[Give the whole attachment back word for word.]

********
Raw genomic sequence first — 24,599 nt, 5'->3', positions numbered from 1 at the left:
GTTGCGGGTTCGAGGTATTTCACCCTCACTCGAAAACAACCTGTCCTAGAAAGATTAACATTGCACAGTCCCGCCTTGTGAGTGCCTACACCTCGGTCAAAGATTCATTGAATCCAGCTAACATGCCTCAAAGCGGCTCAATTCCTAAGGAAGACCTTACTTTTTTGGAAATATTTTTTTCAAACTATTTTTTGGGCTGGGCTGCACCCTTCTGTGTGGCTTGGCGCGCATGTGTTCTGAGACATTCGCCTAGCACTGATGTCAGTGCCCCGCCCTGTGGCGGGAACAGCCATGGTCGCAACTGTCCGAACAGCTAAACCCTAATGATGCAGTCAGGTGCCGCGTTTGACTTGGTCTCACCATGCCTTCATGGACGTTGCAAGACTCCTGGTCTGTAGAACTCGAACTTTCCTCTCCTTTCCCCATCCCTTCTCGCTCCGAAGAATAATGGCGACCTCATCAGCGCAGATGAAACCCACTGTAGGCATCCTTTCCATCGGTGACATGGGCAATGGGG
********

Raw genomic sequence first — 24,599 nt, 5'->3', positions numbered from 1 at the left:
GTTGCGGGTTCGAGGTATTTCACCCTCACTCGAAAACAACCTGTCCTAGAAAGATTAACATTGCACAGTCCCGCCTTGTGAGTGCCTACACCTCGGTCAAAGATTCATTGAATCCAGCTAACATGCCTCAAAGCGGCTCAATTCCTAAGGAAGACCTTACTTTTTTGGAAATATTTTTTTCAAACTATTTTTTGGGCTGGGCTGCACCCTTCTGTGTGGCTTGGCGCGCATGTGTTCTGAGACATTCGCCTAGCACTGATGTCAGTGCCCCGCCCTGTGGCGGGAACAGCCATGGTCGCAACTGTCCGAACAGCTAAACCCTAATGATGCAGTCAGGTGCCGCGTTTGACTTGGTCTCACCATGCCTTCATGGACGTTGCAAGACTCCTGGTCTGTAGAACTCGAACTTTCCTCTCCTTTCCCCATCCCTTCTCGCTCCGAAGAATAATGGCGACCTCATCAGCGCAGATGAAACCCACTGTAGGCATCCTTTCCATCGGTGACATGGGCAATGGGG